Book Review: The History of Cycling in Fifty Bikes

history-cycling-50-bikes-bookContinued cold has made for little cycling but more reading, so here’s a review of my latest cycling book, The History of Cycling in Fifty Bikes, by Tom Ambrose.  As with many of my book reviews, this will be somewhat tepid.

I’ve been asking myself why I’ve been so critical in my reviews.  Lots of people write very positive things about almost anything they come across.  Clearly, I am not like those people.  It would seem I have high standards for my literature.  Whether those are fair or not I shall leave to you, Dear Reader.

One of my favorite authors is Bill Bryson.  He started out in life as a travel author, but even in those days he had a unique ability to tell a story rather than simply catalogue his destinations.  While describing a place, he weaves its history and its idiosyncracies with its modern-day charms, finally adding large dollops of humor to create a very entertaining and informative read.  Bryson has since taken on other subjects, including how the American version of English developed and the not-so-modest “A Short History Of Nearly Everything.”  Even these seemingly dry topics he makes interesting through his story telling ability.   Because of Bryson, I now understand why Bostonians speak differently than Virginians and how scientists know what the Earth weighs without ever putting it on a scale.  On a very good day, I hope this blog approaches some of Bryson’s characteristics.

So when I crack a binder on a book giving the history of cycling in fifty bicycles, I am hoping against all hope I do not get fifty separate, unrelated stories, but rather one long story, full of oddities and interesting facts that I was previously unaware of.  I’d like a few large themes that connect the smaller stories in a way that helps explain how we ended up where we’re at.  While not required, humor would be a pleasant addition.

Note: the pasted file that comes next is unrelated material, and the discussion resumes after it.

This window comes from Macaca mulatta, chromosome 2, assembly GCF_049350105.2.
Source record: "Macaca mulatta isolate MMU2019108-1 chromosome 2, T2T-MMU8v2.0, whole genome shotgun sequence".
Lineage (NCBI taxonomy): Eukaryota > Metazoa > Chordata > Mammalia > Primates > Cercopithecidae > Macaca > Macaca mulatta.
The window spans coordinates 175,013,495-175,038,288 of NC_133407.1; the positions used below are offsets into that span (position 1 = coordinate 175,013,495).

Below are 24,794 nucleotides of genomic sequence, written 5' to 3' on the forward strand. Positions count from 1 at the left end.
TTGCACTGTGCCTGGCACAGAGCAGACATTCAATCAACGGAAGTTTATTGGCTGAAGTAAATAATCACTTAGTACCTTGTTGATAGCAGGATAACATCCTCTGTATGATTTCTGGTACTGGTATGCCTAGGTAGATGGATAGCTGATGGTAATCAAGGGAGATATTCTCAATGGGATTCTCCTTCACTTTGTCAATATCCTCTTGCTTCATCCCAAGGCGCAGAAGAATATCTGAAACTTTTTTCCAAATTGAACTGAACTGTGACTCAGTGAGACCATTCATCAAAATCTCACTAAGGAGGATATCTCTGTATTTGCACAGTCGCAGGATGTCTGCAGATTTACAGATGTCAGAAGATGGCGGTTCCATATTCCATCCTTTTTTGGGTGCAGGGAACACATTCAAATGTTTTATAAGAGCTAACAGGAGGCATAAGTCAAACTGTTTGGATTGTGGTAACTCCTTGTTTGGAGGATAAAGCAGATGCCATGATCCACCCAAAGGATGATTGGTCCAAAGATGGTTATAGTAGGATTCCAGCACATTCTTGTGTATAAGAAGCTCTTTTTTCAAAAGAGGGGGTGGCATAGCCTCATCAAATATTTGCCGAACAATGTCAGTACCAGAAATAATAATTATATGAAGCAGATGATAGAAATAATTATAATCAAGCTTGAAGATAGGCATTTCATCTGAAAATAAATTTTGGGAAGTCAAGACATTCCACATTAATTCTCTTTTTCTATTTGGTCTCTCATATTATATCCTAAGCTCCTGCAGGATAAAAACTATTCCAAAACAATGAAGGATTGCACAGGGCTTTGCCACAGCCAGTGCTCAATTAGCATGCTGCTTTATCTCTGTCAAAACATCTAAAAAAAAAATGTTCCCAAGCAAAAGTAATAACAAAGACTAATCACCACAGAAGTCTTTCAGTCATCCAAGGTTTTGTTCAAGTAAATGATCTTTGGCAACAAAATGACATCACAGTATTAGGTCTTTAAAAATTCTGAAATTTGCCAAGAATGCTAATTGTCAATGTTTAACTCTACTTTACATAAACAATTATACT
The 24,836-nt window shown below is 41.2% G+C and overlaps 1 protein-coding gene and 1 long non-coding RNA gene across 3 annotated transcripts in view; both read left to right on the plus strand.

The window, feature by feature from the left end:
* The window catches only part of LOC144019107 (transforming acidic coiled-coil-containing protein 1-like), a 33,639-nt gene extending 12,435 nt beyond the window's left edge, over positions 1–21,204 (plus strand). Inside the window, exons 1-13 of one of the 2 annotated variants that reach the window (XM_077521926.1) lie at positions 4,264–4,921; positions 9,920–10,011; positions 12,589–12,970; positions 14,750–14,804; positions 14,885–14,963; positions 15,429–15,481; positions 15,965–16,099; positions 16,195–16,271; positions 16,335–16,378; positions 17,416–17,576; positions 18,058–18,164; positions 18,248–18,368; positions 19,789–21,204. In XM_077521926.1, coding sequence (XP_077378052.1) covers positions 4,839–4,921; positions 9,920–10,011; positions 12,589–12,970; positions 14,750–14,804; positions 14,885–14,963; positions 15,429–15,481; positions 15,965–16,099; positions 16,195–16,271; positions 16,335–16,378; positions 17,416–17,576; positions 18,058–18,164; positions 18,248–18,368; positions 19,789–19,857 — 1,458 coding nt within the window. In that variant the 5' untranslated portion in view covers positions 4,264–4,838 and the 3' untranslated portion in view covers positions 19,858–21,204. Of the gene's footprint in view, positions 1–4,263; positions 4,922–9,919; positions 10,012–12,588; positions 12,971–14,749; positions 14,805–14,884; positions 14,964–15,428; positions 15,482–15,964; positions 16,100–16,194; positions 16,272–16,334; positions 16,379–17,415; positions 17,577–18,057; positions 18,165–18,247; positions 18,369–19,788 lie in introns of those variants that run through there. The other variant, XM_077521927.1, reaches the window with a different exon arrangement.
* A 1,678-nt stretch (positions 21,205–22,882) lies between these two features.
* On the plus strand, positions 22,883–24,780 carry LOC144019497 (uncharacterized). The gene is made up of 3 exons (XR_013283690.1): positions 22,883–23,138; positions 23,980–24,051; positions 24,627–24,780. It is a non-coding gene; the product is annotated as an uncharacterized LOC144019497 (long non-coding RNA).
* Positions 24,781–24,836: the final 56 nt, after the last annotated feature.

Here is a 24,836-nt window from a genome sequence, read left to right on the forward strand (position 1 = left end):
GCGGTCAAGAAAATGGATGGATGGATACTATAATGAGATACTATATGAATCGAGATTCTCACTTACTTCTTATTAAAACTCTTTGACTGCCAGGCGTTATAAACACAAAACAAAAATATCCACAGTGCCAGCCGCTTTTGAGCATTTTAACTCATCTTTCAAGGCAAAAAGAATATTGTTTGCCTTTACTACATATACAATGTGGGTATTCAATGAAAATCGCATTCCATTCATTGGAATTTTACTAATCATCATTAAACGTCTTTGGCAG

In short, I’m looking for Bryson.  That’s not what I found, so I should probably just leave it at that and talk about other aspects of the book.

The Quadricycle - imagine if this version won out!

The Quadricycle – imagine if this version won out!

Ambrose begins (logically enough) at the beginning of cycling.  After a short chapter where he discusses “proto-bicycles” – good ideas that never quite caught on due to a lack of materials or technology, he picks up the story where most authors do, with the Draisine (1817).  In addition to well-known bikes such as the Velocipede and the Boneshaker, and Penny-Farthing, Ambrose includes other lesser known bicycles such as the Macmillan Pedal Bike, The Facile, and the Salvo Quadricycle.  He points out that there were widely different views on what a human-powered machine should look like, including how many wheels, the manner of propulsion, and the steering mechanisms.  It made me begin to wonder what is the first bike that had all the attributes we have come to understand in a typical bicycle.  I began to look for the first bicycle with brakes, and gearing that we would recognize in today’s machines.  More on that search later.

La Francaise Diamant

La Francaise Diamant

As the story moves into the 20th Century, things become a little confusing.  The focus of each chapter becomes less about the bicycle being highlighted and more about a famous person associated with it.  The bike’s influence on history, it would seem, is significant only because of the man who rode it.  La Francaise Diament is a case in point.  In a single paragraph it is pointed out as being typical of the bikes used in the first Tour de France.  A nice picture of the bike is provided for reference.  The next five pages are devoted to that first race with nary a mention of the bicycle again.